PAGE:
The Pool & Hot Tub Alliance has named Sabeena Hickman as the organization's new president, chief...
A 9-year-old girl in Citrus Heights, Calif., died after being electrocuted in her family’s...
After a 15-year hiatus, the Journal of the Swimming Pool and Spa Industry is returning as an...
For today’s consumer, convenience is king. Amazon, the e-commerce giant making billions on convenient shopping, has unveiled a new retail model that hopes to make shopping even easier for customers: cashier-free stores.
The technology, called Amazon Go, enables customers to walk in, select what they’d like and leave — no lines, no cashiers, no fumbling to grab your wallet, nada. Amazon describes this as “just walk out” technology, which made its debut in a convenience store setting in Seattle, Wash., in December.
While the concept is simple, the technology is anything but. As the customer enters the store, he/she uses their smartphone to scan themselves in via the Amazon app. Then, it’s a combination of computer vision, deep learning algorithms and sensor fusion to detect what items are picked up as shoppers navigate the store. When customers leave, the total cost of the items is charged to the shopper’s Amazon account.
RELATED: Amazon Debuts New Retail Model
For now, Amazon Go only sells simple groceries found in convenience stores like bread, milk, simple snacks, drinks and premade sandwiches and salads. Though the store is currently only open in Seattle and exclusive to Amazon employees, there are plans to open it to the public later this year.
More recently, Amazon debuted AmazonFresh Pickup, a service that allows customers to order groceries online, drive to a brick-and-mortar store and have their groceries loaded into their car by an Amazon employee. As USA Today reports, “No money changes hands as the entire transaction takes place via the Amazon app or at home on the customer's computer.”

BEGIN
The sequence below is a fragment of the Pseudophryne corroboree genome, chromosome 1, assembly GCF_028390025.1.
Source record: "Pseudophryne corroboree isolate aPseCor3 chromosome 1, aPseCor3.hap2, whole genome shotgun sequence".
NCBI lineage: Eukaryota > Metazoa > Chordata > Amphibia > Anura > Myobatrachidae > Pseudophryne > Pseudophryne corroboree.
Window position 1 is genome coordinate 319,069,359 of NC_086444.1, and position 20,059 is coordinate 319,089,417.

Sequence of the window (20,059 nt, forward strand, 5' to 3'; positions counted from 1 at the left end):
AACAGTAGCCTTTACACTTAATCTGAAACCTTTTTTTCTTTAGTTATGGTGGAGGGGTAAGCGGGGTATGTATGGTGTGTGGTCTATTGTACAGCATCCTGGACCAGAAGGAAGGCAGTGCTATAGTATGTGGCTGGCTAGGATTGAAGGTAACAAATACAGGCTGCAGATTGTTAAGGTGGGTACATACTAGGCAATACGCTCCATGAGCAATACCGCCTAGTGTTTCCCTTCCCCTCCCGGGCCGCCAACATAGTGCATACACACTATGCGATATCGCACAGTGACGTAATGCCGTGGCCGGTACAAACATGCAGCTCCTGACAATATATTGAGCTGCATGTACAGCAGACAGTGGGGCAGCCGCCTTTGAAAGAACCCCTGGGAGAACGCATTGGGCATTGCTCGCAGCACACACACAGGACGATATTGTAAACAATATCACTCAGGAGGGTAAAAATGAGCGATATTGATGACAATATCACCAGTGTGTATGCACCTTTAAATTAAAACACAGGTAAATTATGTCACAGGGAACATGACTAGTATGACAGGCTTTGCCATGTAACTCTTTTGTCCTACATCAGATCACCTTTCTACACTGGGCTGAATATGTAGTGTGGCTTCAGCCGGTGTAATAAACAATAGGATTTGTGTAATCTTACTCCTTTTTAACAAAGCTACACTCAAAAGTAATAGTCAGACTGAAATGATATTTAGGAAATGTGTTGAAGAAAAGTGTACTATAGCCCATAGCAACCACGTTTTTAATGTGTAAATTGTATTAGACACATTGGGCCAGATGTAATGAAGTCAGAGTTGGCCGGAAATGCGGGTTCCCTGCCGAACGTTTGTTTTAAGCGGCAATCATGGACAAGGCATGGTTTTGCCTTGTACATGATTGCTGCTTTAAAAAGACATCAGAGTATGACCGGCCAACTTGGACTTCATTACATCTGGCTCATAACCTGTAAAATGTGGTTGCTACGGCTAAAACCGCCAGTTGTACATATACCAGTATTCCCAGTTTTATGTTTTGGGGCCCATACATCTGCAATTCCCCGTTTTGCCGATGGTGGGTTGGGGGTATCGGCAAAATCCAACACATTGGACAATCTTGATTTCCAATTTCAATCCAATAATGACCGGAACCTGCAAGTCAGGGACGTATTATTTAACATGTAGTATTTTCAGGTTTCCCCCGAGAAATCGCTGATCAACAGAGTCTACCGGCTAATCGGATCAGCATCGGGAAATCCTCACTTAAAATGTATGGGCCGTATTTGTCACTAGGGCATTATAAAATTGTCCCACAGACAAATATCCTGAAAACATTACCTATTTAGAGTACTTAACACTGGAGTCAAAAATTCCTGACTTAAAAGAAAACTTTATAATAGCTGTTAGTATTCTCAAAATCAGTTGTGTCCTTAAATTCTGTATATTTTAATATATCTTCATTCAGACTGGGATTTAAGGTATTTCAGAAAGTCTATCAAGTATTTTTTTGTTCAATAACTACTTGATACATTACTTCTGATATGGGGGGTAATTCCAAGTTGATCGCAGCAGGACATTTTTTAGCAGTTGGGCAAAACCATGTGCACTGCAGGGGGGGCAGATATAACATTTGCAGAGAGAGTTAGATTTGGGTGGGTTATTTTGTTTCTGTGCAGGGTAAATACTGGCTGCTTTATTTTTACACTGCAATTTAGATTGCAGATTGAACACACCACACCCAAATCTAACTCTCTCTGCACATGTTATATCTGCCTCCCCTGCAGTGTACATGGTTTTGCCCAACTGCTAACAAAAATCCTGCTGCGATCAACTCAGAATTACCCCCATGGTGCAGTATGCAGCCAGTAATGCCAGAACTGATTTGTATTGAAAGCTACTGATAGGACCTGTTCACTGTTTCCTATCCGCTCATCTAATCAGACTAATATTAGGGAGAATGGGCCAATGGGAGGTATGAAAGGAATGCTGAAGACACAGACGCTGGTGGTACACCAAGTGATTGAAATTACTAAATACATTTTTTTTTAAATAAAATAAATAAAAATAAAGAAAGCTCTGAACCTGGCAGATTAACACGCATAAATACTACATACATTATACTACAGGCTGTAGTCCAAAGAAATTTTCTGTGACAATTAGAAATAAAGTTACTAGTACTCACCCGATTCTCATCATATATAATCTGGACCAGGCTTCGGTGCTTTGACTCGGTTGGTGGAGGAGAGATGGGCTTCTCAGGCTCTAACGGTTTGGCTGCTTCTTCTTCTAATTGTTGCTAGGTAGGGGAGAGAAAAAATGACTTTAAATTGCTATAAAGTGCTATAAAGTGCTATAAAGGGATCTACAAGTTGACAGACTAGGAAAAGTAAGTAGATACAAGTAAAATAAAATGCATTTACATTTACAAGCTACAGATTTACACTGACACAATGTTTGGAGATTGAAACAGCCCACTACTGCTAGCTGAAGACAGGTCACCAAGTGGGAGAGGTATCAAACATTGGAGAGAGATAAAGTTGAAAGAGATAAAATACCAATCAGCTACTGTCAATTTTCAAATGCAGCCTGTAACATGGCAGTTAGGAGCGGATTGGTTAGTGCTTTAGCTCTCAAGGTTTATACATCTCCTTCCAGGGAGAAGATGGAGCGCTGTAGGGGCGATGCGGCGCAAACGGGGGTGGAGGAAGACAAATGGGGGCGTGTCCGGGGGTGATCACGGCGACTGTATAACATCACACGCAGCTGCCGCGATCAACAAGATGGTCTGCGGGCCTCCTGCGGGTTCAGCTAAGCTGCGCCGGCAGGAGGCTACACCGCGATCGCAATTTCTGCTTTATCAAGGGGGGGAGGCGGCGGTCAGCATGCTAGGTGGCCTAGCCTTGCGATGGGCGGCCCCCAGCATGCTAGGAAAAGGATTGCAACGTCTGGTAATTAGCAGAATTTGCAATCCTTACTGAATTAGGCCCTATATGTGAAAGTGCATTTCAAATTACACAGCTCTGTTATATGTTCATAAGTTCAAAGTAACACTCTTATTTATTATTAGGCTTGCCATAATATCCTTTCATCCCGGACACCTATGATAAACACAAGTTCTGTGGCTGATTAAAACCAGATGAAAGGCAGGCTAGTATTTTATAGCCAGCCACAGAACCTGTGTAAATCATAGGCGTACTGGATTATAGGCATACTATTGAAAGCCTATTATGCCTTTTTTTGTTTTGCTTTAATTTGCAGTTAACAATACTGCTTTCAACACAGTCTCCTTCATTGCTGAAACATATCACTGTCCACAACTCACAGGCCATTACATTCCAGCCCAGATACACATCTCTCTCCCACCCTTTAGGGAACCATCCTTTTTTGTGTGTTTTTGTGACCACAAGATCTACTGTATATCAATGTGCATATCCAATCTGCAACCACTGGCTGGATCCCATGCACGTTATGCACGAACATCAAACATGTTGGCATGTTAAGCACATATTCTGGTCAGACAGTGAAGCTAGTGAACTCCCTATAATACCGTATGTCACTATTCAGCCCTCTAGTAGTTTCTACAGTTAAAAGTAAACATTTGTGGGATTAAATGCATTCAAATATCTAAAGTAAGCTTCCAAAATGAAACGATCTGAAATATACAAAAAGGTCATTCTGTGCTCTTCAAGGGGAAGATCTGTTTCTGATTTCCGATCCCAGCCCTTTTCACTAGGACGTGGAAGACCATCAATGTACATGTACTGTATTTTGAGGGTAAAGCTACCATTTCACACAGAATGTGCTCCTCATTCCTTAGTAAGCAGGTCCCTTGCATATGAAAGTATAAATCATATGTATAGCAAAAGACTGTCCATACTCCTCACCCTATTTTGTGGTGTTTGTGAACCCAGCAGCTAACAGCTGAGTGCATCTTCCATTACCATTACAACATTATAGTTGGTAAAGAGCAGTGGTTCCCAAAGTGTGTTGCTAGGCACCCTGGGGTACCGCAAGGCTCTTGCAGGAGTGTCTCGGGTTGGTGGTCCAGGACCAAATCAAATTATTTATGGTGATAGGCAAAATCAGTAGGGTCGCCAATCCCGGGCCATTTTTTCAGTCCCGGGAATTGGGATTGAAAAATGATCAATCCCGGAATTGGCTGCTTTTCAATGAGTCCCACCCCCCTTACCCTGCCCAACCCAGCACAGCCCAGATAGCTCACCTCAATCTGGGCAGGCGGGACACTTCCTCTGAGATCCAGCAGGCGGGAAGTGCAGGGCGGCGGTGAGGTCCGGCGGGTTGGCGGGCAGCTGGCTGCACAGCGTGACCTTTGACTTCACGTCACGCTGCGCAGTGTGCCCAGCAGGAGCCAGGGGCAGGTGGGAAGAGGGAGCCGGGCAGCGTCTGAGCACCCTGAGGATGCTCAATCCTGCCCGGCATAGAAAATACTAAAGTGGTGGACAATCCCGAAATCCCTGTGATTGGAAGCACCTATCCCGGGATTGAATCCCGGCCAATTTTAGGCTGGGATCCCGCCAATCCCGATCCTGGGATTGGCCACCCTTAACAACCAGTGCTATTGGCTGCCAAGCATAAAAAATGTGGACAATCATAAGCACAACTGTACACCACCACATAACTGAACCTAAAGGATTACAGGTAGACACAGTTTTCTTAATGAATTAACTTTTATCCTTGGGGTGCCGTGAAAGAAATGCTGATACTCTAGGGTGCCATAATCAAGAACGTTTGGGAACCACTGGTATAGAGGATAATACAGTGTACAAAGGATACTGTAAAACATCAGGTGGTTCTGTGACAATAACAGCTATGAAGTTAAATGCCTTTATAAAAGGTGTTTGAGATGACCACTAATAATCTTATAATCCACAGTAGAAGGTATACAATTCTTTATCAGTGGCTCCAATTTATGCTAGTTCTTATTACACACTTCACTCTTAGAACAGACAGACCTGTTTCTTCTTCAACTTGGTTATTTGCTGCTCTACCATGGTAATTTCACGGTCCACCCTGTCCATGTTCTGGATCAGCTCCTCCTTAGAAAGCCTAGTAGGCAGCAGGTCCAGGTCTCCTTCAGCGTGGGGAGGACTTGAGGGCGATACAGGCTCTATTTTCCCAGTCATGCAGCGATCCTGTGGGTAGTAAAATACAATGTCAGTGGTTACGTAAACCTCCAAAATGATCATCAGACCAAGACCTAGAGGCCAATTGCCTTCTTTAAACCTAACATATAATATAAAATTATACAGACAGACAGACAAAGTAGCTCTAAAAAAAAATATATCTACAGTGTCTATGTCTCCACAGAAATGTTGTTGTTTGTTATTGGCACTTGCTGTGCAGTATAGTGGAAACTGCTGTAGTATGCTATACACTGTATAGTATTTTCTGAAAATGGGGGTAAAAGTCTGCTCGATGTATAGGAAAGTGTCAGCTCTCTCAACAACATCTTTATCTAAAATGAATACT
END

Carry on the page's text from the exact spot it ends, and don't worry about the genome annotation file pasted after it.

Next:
What do you think of Amazon’s new retail strategies? Do they have the potential to help, or harm, our industry?
Parts of the U.S. saw significant flooding this spring and summer, which has important ramifications for pool and spa owners who must assume floodwaters have contaminated their pools and spas with chemicals, fertilizers, oils, gasoline, sewage, germs (bacteria, parasites, fungi, and viruses), silt and debris. This contamination persists long after the floodwaters have receded.
In addition, flooding leaves behind water-damaged electrical equipment in homes, swimming pools and other...
Chemical manufacturers report that fighting algae, in all its many forms, remains the most common source of helpline calls from both homeowners and professionals.
As those who carry on this battle can attest, the campaign is waged using various strategies that work in different ways. There is no one-size-fits all algae treatment, which is why the industry is replete with different algaecides (algae killers) and algistats (algae preventers).
There are tens of thousands of...
The Pool & Hot Tub Alliance has named Sabeena Hickman as the organization's new president, chief executive officer and staff liaison to the board of directors. Hickman, who most recently served as the CEO of the National Association of Landscape Professionals, brings 20 years of association experience to her new role. She will start September 3. Lawrence Caniglia, current president and CEO, will continue in an advisory role to aid in the transition.
“We are delighted that...
Dear Advice for the Lovelorn:
I'm a 20-something backyard swimming pool who is, shall we say, starting to show her age. My plaster etches. My tiles are loose. And I can't cope with my coping anymore. I would love to get a makeover, but I'm afraid the other pools in the neighborhood will find out. What can I do? —Brokenhearted in the Backyard